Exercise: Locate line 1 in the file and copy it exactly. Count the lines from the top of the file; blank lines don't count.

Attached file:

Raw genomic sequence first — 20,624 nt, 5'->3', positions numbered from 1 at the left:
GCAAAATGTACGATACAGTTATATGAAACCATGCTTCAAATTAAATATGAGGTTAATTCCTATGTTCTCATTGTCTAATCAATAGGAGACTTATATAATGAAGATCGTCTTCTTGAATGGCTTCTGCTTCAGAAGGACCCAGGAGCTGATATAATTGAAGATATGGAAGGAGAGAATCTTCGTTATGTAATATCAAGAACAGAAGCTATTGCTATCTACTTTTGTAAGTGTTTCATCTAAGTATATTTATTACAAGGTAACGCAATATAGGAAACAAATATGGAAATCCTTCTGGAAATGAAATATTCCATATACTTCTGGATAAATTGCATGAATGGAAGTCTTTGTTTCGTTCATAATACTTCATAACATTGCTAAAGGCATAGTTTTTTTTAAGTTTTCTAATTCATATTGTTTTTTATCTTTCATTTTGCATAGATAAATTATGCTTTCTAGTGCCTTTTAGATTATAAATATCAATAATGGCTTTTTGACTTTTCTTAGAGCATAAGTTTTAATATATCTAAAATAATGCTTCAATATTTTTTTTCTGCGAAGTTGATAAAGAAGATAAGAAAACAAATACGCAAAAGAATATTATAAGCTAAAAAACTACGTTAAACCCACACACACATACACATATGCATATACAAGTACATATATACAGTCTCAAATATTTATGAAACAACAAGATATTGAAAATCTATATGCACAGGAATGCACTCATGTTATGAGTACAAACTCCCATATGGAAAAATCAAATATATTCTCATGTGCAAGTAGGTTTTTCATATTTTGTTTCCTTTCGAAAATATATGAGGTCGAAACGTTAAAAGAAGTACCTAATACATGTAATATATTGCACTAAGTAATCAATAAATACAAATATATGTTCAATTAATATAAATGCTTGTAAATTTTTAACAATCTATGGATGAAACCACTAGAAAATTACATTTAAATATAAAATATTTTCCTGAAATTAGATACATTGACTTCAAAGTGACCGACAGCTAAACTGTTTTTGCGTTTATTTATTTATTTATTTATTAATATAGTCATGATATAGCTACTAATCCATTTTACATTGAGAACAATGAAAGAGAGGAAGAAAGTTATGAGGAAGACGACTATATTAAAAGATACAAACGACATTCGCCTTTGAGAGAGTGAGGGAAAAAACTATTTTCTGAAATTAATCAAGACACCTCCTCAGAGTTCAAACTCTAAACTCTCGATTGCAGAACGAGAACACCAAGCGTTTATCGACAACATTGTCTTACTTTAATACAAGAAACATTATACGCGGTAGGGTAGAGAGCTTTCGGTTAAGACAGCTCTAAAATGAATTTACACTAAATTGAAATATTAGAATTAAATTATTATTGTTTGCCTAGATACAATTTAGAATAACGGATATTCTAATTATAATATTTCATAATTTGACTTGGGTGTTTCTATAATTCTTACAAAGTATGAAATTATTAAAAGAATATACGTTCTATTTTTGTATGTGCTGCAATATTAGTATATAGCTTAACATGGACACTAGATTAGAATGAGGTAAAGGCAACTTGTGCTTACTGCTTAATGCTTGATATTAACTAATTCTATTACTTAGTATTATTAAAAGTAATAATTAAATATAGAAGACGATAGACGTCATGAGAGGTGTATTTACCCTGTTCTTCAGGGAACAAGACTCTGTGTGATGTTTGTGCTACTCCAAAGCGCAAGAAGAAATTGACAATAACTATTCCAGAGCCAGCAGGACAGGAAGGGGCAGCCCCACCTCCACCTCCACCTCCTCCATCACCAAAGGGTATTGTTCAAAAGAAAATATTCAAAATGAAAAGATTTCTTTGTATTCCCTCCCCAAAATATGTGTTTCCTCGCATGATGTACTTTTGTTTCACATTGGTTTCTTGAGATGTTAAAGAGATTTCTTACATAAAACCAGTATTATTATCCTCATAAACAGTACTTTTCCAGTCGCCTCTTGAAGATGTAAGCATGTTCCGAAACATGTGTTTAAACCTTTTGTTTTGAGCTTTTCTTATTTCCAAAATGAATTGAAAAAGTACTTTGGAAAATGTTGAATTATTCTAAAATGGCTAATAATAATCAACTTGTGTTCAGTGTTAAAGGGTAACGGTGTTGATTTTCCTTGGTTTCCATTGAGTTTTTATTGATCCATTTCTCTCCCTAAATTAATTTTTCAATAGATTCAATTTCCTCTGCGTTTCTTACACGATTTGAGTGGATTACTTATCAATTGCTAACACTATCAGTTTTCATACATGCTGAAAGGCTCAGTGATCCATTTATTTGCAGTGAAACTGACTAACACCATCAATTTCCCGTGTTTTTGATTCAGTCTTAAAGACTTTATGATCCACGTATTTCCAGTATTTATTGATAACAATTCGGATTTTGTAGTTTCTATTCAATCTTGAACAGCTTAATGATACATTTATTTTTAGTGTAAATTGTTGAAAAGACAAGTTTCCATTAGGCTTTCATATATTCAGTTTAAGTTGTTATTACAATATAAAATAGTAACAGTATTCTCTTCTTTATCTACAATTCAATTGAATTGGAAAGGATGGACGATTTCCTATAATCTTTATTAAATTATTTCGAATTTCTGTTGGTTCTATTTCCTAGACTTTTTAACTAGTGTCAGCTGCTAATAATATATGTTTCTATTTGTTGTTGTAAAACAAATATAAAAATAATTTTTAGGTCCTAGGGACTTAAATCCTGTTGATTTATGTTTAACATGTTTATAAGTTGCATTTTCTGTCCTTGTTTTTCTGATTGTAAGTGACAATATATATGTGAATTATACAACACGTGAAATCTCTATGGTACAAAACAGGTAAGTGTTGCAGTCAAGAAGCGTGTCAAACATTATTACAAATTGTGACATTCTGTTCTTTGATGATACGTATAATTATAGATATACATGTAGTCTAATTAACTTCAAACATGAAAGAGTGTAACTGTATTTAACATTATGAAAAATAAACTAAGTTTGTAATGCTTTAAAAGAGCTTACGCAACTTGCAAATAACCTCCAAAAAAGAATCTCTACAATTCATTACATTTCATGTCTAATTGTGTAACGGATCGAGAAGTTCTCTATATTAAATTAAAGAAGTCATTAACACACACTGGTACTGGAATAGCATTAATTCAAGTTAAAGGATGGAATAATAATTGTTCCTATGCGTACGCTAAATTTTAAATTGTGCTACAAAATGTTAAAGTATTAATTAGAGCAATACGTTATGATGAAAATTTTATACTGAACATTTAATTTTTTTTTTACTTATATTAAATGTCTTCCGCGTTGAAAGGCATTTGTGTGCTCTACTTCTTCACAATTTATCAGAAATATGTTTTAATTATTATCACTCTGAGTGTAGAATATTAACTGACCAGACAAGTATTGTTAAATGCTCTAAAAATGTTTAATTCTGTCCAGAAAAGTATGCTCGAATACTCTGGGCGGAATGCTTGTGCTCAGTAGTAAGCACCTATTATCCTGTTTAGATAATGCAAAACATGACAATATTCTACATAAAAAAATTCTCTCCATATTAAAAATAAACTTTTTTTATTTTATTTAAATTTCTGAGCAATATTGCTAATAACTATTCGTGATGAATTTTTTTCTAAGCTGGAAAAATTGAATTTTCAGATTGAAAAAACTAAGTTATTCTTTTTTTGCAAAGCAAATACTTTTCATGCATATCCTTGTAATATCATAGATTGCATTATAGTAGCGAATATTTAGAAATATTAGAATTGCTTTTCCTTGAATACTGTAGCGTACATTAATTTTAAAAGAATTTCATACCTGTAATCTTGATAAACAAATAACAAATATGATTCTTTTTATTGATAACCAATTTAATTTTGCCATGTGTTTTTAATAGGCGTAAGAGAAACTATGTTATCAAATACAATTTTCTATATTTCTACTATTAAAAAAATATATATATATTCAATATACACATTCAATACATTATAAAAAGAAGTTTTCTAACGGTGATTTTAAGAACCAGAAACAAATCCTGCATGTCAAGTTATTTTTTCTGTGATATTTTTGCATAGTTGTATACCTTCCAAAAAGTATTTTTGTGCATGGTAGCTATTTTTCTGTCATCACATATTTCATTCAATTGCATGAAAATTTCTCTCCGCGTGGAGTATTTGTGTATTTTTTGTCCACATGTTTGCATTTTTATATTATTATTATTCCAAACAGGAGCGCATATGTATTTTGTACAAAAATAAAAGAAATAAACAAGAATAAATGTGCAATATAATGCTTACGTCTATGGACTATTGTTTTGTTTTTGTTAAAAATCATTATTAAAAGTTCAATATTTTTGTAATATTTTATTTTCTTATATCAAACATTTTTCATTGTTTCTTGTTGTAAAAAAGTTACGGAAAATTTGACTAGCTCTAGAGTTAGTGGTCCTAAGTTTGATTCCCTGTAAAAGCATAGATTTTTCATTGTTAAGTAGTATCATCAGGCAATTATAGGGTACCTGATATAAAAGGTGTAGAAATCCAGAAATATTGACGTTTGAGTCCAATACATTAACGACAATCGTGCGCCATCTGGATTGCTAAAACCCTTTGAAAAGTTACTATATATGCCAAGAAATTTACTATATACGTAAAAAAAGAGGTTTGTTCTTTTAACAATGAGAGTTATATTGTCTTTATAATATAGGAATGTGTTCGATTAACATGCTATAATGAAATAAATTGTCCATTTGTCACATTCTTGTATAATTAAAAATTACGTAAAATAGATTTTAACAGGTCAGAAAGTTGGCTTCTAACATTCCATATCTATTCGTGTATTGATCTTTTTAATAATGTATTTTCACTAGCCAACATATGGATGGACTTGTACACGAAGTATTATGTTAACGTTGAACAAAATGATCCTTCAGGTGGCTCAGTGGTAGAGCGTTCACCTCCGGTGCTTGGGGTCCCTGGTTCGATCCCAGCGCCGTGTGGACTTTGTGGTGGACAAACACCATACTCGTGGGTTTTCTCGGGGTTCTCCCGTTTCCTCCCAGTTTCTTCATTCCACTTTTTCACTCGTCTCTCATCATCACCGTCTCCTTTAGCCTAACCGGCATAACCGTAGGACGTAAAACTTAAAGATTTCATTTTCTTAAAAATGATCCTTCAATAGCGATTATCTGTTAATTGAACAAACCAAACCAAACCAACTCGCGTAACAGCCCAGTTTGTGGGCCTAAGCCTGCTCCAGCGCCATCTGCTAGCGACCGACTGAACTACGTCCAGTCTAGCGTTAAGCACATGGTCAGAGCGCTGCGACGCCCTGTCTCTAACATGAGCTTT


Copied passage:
Raw genomic sequence first — 20,624 nt, 5'->3', positions numbered from 1 at the left: